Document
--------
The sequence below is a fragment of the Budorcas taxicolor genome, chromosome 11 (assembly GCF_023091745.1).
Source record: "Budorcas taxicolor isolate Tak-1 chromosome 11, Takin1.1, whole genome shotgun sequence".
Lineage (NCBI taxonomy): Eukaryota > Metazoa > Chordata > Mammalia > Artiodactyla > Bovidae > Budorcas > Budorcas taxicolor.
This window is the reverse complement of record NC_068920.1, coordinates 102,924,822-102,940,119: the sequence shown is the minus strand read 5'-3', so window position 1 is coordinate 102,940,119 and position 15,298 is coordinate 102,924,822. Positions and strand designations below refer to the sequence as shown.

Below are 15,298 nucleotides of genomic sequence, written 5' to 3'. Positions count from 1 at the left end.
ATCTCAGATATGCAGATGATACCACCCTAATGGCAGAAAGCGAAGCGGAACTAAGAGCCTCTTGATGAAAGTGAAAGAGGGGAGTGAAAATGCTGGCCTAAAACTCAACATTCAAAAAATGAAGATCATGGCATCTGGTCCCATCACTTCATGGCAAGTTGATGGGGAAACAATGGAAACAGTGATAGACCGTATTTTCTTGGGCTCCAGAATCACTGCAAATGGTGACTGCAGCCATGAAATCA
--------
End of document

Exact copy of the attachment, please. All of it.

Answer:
The sequence below is a fragment of the Budorcas taxicolor genome, chromosome 11 (assembly GCF_023091745.1).
Source record: "Budorcas taxicolor isolate Tak-1 chromosome 11, Takin1.1, whole genome shotgun sequence".
Lineage (NCBI taxonomy): Eukaryota > Metazoa > Chordata > Mammalia > Artiodactyla > Bovidae > Budorcas > Budorcas taxicolor.
This window is the reverse complement of record NC_068920.1, coordinates 102,924,822-102,940,119: the sequence shown is the minus strand read 5'-3', so window position 1 is coordinate 102,940,119 and position 15,298 is coordinate 102,924,822. Positions and strand designations below refer to the sequence as shown.

Below are 15,298 nucleotides of genomic sequence, written 5' to 3'. Positions count from 1 at the left end.
ATCTCAGATATGCAGATGATACCACCCTAATGGCAGAAAGCGAAGCGGAACTAAGAGCCTCTTGATGAAAGTGAAAGAGGGGAGTGAAAATGCTGGCCTAAAACTCAACATTCAAAAAATGAAGATCATGGCATCTGGTCCCATCACTTCATGGCAAGTTGATGGGGAAACAATGGAAACAGTGATAGACCGTATTTTCTTGGGCTCCAGAATCACTGCAAATGGTGACTGCAGCCATGAAATCA